IN THE NEWS: On MAY 8, 2019
Animal welfare groups hail move phasing out most breeding programs, but conservation experts say initiative shows little understanding of how these centers help endangered species.
The city of Barcelona has taken a historic step that signals the beginning of the end of the municipal zoo, at least such as it has existed in its 127 years of history.
Against a backdrop of growing sensitivity to animal rights, the city council has approved an amendment to the animal-protection ordinance, prohibiting breeding programs for species that cannot later be released back into their natural habitat.
The move was backed by Mayor Ada Colau's Barcelona en Comú group, by the Catalan European Democratic Party (PdeCAT) and by the Catalan Republican Left (ERC), and rejected by Ciudadanos (Citizens), the Catalan Socialist Party (PSC) and the Popular Party (PP).
This legal reform is the answer to a popular initiative called ZooXXI, sponsored by the animal welfare group Libera, which collected thousands of signatures to push for legislative change.
The council has also greenlighted a strategic plan that releases €65 million to upgrade the zoo facilities, parts of which date back to 1892. This financial plan was backed by all political groups, and will prioritize the conservation of Iberian and Mediterranean species.
Most of the 2,000 specimens representing 300 species that currently live at the zoo will be transferred to nature reserves or cared for until their death. An exception to the breeding ban is made for species included in plans for reintroducing them into the wild. Right now, only 11 species meet this criterion, but zoo managers have been asked to produce proposals for other potential candidates. A scientific-ethical committee will be in charge of reviewing the list of candidate species for future breeding programs.
Sponsors of the move are celebrating the fact that Barcelona will have Europe's first "animalist" zoo. "Barcelona will be the first animalist zoo on the planet," said ZooXXI sponsor Leonardo Anselmi.
"This will allow us to display a zoo that we can all feel proud of, and which residents will enjoy for many years," said Deputy Mayor Janet Sanz, who is in charge of environmental issues. This official said that employees' jobs would be guaranteed.
But Santiago Alonso of Ciudadanos noted that the amendment has received more than 300 complaints from the scientific community and universities. Organizations such as the International Union for the Conservation of Nature have criticized the lack of scientific rigor, while the zoo's 150 employees have gone on strike, fearing for their jobs and saying that the measure will shut down a park that has been in the city's collective memory for generations.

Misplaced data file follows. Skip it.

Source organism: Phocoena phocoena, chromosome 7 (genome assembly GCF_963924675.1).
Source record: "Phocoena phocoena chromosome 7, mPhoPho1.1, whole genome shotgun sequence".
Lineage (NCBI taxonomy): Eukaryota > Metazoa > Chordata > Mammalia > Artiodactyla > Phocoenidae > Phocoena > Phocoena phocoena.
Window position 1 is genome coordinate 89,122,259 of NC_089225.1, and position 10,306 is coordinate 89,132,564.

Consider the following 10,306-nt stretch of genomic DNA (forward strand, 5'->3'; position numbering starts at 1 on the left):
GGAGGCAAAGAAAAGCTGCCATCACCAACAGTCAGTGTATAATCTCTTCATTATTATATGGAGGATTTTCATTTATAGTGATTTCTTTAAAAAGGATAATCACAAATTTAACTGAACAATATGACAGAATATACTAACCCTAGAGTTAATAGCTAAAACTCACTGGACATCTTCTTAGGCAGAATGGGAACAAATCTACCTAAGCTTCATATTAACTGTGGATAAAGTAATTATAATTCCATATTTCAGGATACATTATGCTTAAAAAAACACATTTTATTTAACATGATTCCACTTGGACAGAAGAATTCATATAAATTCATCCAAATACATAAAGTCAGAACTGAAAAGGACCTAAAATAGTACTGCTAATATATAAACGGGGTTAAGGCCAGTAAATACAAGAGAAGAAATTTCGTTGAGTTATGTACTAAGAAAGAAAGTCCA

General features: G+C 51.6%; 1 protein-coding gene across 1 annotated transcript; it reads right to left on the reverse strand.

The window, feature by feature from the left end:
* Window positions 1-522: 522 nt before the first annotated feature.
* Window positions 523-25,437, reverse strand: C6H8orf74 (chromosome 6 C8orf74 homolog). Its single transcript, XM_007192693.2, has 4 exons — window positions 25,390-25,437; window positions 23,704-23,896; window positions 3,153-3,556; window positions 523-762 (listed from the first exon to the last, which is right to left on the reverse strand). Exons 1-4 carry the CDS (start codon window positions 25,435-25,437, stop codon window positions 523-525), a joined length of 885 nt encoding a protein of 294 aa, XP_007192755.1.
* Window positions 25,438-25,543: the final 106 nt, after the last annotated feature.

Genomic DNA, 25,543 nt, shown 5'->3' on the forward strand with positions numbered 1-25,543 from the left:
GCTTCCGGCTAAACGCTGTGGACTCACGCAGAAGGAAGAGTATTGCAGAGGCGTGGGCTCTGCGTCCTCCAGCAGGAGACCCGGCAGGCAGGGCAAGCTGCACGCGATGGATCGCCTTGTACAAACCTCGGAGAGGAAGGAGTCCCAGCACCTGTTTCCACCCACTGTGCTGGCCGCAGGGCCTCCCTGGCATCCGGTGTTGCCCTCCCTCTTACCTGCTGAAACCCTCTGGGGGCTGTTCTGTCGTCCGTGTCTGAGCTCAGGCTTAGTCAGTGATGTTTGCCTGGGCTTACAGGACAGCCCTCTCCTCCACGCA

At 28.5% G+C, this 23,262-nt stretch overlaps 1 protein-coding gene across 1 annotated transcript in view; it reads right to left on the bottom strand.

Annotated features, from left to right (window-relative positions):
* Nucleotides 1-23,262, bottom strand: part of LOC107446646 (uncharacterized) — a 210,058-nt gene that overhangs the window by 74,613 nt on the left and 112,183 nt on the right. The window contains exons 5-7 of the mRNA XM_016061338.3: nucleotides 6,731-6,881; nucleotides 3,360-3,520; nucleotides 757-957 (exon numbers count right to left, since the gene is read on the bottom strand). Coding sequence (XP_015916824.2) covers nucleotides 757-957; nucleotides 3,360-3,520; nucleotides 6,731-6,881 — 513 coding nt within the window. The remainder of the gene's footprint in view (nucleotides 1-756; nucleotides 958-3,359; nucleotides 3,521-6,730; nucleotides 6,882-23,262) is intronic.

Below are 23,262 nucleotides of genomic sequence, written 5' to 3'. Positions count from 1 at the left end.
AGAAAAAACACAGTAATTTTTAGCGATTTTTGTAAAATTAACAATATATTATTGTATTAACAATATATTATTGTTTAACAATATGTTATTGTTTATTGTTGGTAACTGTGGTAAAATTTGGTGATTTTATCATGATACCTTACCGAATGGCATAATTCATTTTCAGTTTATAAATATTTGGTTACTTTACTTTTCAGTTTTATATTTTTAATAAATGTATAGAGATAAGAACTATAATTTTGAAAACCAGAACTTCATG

Buenos Aires precedent
While elephants, bears, camels, kangaroos and zebras will no longer be bred because they are not endangered species, those that are, such as orangutans, will get different treatment. Zoo managers will have to come up with a specific project for each of these species within a year, to determine whether zoo breeding would bring "quantifiable benefits for the conservation and viability of the species," as well as "the phases in which reintroduction into nature or population reinforcement will be carried out." A committee and City Hall will have the final word.
The only similar experience with this kind of reconversion is the Buenos Aires zoo, which was turned into an ecopark. "Citizens thought that we would transfer animals to sanctuaries straight away, but everything is slower than it seems," says Tom Sciola, a manager at Argentina's former zoo. At the ecopark, visitors do not see the animals directly.
"The only ones that are bred are those with a program for reintroduction into nature: the Andean condor and the red-and-green macaw," adds Sciola. Once all the animals have been transferred to sanctuaries and those who remain have died, the ecopark will keep breeding these two species until it is considered necessary. The facilities will also be used as a rescue center for animals that have suffered abuse or sustained injuries.
The Barcelona zoo currently has reintroduction programs for 11 species: the Majorcan midwife toad, lesser grey shrike, Hermann's tortoise, Montseny brook newt, dorcas gazelle, Eurasian spoonbill, common heron, Scops owl, Mediterranean pond turtle, monk vulture and griffon vulture.
The future of the other species will depend on the projects that are drafted by zoo management. Alejandra García, of the animal welfare group Libera, says: "Three years after the projects get drafted, any animals that cannot live in nature, such as apes, will no longer be bred, even if they are endangered. We cannot allow there to be animals wasting away in cages."
But experts in zoo management have slammed the initiative, saying its sponsors have demonstrated little to no knowledge of the way these centers are run or what they do.
"They are ignorant of the role played by zoos in the conservation of endangered species," said Martin Zordan, executive director of the World Association of Zoos and Aquariums. "We want to be part of the scientific-ethical committee in charge of evaluating breeding criteria."
"If we don't breed species in the long term, we will never know whether we might have reintroduced animals in future that cannot be released in nature today because they would immediately meet with death," added Javier Almunia, president of the Iberian Association of Zoos and Aquariums.